FinanceBelgium is dubiously closing its first reactor

Belgium is dubiously closing its first reactor


Although the Doel nuclear power plant has been planned to be decommissioned since 2003, several voices called for its expansion in the context of soaring energy prices.

Belgium shuts down the first reactor on Friday 23 September as part of a planned withdrawal from nuclear power plants, but the decision is questionable and controversial in the face of soaring energy prices amid the war in Ukraine.

Operator Engie will close at around 21:00 (19:00 GMT) one of the four reactors of the Doel nuclear power plant, located in the port of Antwerp (north) on the Scheldt. By itself, it could generate up to 10% of the country’s electricity. The disconnection of the 40-year-old Doel 3 reactor has been in preparation for a long time. It is part of the Belgian nuclear exit plan approved in 2003, which originally foresaw the shutdown of seven reactors by 2025, which cover around half of the country’s needs.

However, as deadlines approach, it seems the federal government is divided on the issue, with rising energy costs weighing on households and businesses. Already in March, he agreed with difficulty to extend two of the seven nuclear reactors until 2036. Belgium is not closing the door to next-generation nuclear energy in the future. But Interior Minister Annelies Verlinden (Flemish Christian Democrats) set fire to gunpowder last week, asking the Belgian Nuclear Safety Authority (AFCN) whether it was possible to postpone the dismantling of Doel 3 if the reactor restarted planned later …

“Not a sign of good governance”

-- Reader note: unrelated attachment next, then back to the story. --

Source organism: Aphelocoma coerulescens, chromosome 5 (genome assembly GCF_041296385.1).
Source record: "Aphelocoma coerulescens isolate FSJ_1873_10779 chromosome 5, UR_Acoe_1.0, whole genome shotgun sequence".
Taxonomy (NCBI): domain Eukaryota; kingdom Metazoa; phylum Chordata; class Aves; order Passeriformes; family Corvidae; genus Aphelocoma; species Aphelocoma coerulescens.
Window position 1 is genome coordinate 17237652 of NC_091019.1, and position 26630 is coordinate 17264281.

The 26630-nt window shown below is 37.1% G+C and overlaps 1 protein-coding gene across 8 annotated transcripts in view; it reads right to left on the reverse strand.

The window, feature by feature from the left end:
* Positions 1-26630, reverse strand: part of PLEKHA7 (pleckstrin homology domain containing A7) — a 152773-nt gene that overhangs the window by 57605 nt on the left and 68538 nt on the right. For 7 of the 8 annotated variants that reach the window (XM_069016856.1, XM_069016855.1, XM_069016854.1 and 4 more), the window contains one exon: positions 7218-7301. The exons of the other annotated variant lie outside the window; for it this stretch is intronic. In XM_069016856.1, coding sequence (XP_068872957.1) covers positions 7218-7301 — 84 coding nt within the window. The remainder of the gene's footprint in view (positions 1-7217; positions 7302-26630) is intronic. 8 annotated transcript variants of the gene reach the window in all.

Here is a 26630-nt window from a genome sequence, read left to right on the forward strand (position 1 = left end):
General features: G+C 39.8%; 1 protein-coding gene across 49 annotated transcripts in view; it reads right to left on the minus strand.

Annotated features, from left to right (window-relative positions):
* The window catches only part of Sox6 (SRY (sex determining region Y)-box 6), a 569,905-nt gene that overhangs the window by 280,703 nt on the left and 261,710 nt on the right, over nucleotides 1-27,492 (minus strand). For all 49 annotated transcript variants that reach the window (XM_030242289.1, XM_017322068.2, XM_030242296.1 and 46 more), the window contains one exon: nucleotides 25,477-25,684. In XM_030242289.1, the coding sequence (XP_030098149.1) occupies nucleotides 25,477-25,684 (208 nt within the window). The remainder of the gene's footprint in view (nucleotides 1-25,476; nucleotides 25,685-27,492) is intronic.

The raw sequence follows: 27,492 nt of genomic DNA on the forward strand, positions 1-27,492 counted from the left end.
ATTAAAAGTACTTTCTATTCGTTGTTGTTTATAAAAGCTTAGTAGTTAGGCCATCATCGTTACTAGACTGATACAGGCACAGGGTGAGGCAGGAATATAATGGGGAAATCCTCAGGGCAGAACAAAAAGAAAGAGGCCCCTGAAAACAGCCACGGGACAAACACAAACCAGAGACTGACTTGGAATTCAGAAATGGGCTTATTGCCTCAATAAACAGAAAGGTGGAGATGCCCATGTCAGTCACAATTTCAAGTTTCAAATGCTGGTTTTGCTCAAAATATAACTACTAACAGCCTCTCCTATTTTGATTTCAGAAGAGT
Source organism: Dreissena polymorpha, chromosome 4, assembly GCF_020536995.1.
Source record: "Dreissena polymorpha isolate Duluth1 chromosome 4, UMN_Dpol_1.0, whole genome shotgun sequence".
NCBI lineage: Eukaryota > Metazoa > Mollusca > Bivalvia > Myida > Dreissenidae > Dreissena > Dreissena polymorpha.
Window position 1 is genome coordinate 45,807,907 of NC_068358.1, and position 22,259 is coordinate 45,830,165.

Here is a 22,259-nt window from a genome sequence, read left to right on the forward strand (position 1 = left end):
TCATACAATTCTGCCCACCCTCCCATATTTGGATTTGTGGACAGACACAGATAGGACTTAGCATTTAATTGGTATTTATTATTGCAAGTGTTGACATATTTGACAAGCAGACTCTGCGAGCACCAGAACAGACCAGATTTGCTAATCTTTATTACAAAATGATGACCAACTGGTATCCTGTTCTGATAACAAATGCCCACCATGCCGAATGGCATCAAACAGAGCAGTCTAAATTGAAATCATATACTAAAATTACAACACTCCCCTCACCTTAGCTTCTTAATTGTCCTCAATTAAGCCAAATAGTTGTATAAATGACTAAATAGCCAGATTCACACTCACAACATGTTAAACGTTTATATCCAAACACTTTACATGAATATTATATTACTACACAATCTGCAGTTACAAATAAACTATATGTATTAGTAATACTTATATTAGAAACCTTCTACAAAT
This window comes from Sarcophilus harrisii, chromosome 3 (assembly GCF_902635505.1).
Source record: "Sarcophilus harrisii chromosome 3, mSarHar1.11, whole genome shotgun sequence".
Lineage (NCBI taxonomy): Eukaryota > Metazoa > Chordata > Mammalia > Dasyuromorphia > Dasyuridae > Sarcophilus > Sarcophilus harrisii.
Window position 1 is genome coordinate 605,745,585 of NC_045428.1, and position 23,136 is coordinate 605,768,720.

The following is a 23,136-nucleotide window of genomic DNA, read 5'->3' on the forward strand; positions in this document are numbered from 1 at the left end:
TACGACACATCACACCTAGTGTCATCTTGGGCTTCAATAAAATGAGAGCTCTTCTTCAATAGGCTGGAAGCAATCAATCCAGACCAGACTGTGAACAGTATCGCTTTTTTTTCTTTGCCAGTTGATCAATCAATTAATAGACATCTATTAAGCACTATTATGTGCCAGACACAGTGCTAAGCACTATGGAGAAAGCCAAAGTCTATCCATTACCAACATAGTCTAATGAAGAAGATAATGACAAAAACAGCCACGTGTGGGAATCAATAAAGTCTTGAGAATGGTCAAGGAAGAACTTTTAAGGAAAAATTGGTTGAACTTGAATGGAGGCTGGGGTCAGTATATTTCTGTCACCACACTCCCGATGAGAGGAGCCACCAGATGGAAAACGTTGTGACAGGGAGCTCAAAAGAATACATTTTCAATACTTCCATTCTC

Green Deputy Prime Minister Petra De Sutter said to herself “thrilled” thereby questioning the calendar “A few days before ceasing to operate”. And Engie responded with a dam. “The reactor will be permanently shut down and therefore not intended to be restarted”, the operator’s spokeswoman explained AFP, who stressed that she had not received any request from the government on this matter. For its part, the AFCN has not officially closed any doors, but replied to Annelies Verlinden that a decision had been made “very late” the expansion of the reactor was not “Is not a sign of good governance” and she couldn’t “Does not guarantee that a late and unprepared scenario does not pose a threat to nuclear safety”. The pro-nukes were supposed to be demonstrating in Doel this morning, demanding maintenance of the reactor “in operational condition”.

In theory, restarting the reactor would not be impossible. Following a shutdown on Friday night, preparatory work will take about five years before decommissioning the reactor. “During this first phase, there is no technically irreversible operation”, said Peter Moens, director of the power plant. However, he felt that a postponement or a reversal of the trial would not be “Neither wise nor advised” for technical and operational reasons, referring in particular to the lack of fuel and staff.

The Belgian debate resembles that in Germany, where conservative and liberal politicians are calling for the extension of the country’s last three nuclear reactors beyond the end of 2022, the date they are scheduled to shut down. For now, Berlin has simply agreed to keep two reactors on standby until spring 2023 to deal with possible emergencies. In Belgium, the electricity transmission system operator Elia indicated that it did not foresee any related supply risks “stop that was scheduled”. “We have sufficient production capacity to meet the demand”an AFP spokesman said.

The boom in renewable, solar and wind energy, including offshore, enabled the country to achieve record exports in 2021. Gas power plants accounted for a quarter of the energy mix. Greenpeace claims that “The closure of Doel 3 poses no security of supply problem and has no significant impact on the price of electricity”. The French-speaking liberals of the Reform Movement (MR), however, fear shortages. “Faced with the risk of a power cut in France this winter, with Germany moving away from nuclear power, but which has run out of gas, we know we will have great difficulties.”, warned former Minister of Energy (MR) Marie-Christine Marghem. She called for the repeal of the Nuclear Weapons Exit Act, which she believed to be “was”.

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